So this was where my hardcore India experience really started. New Delhi, as everyone should know, is India’s bustling capital. We arrived at New Delhi train station and was whisked by our host, Smyle Inn, to Main Bazaar. We spent two nights in New Delhi. Ate steak for the first time in weeks and met a blogger friend we truly admire.
As soon as our car left the train hub, the famous India traffic jam greeted us. I felt I was in downtown Manila but in a much noisier version. Car fumes, car horns, yowling machines are heard in the four corners of our vehicle. We were already at the heart of India and I was just beginning to see how busy and lively it is.
|Main Bazaar, New Delhi|
Before our departure from Manila, we got in touch with a respected travel blogger in the name of Marcos Caratao of ambot-ah.com. Now, those in the living in the traveling world, Marcos or Marcus as he prefers to be called, is looked up and admired upon. We agreed to meet at 2 PM at our hostel. He was on the last leg of his India trip before going to Nepal for another leg-breaking journey. We were a bit speechless upon shaking hands with him but we were really glad on how humble and unpretentious he actually is. Never really judge a book by its cover.
|Marcos, me and Marx|
Marx and I was able to settle down at about one in the afternoon. We searched for comfortable a restaurant serving familiar food. We were still gobbling down our lunch/breakfast at two in the afternoon. I was hoping that Marcos will not leave yet because we agreed to meet on exactly 2 PM. Twenty minutes later, I saw him immediately as soon as I turned left going into the inn lobby. Marcos was a picture of patience. I guess he really wanted familiar company after roaming around India for weeks.
First stop for us trio was Humayon’s Tomb. It was a huge complex of early Indian history. It is where the tomb of Mughal Emperor Humayun lies. A Unesco World Heritage Site, informative billboards are erected along the pathwalk leading to the main structure. Here, one can read about the history and what the government is continuously doing to preserve this monument. It sort of reminds me of a mini Taj Mahal, only brown in color.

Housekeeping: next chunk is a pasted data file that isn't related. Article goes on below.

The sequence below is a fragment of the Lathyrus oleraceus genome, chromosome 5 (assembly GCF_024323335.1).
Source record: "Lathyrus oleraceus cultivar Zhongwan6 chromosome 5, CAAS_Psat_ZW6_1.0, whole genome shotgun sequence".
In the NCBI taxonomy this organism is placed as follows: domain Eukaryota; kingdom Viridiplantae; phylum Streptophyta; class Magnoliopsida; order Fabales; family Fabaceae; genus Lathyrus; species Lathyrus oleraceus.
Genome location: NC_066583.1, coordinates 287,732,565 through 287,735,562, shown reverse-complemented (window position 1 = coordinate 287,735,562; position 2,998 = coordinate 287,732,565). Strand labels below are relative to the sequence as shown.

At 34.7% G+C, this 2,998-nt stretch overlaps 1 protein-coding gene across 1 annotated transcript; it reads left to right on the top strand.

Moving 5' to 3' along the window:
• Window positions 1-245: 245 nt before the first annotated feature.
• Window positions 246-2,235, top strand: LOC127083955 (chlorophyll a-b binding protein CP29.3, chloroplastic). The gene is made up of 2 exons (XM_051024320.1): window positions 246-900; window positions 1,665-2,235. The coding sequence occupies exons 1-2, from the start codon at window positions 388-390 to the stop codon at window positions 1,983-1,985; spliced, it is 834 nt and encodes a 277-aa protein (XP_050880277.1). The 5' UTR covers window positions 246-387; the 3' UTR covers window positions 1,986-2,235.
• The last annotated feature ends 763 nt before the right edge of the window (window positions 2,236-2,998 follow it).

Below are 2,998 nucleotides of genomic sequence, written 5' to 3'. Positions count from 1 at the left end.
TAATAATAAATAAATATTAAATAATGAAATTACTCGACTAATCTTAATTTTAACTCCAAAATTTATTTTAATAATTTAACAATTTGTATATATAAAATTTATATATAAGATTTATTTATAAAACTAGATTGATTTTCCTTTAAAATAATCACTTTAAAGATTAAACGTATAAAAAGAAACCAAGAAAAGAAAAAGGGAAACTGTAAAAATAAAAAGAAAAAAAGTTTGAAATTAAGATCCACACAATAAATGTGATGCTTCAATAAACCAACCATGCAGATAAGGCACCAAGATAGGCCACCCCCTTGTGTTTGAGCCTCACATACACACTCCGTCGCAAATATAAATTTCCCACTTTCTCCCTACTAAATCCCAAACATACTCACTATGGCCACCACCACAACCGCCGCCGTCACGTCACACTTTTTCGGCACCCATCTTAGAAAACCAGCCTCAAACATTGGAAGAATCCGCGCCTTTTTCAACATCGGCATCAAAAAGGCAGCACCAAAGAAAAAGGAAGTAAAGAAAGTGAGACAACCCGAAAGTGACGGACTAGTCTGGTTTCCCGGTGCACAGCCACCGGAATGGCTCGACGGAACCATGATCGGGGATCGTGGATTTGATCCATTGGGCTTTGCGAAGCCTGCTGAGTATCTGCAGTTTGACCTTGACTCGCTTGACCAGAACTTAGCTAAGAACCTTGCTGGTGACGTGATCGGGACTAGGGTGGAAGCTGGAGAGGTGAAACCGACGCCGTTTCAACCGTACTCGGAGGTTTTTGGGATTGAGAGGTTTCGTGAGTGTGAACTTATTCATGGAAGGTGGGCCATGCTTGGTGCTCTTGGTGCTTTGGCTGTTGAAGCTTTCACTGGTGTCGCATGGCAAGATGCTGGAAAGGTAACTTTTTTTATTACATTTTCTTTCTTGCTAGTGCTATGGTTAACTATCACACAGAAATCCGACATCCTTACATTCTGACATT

The following day, Marx, Marcos and me spent an entire day out admiring the city. e had a bit of a hard time finding Jantar Mantar’s entrance. This strange looking edifice are actually astronomical of use in nature. Jantar Mantar literally means calculation instrument. Geometry students will enjoy exploring the grounds I must say. Better have your pen and papers ready.
|Early humans are real intelligent|
Qutab Minar is the tallest minar in India and is of ancient Muslim origin. Declared as a UNESCO World Heritage Site, this minar is inscribed with Arabic inscriptions. It is best appreciated when viewed up close.
|Qutab Minar is much more superb up close
|I super like it|
We also dropped by at the Lotus Garden, Haus Khas Complex, Jama Masjid and watched the sounds and lights show at the Red Fort that night. We ended the day by having some drinks in a resto-bar along Main Bazaar. Though we wanted to extend the meet, Marcos was Nepal-bound the following day while me and Marx will finally be facing the highlight of our trip, Taj Mahal in Agra.
Reluctantly, we bid our goodbyes and hugged each other. Sadly, It was time for us to part ways.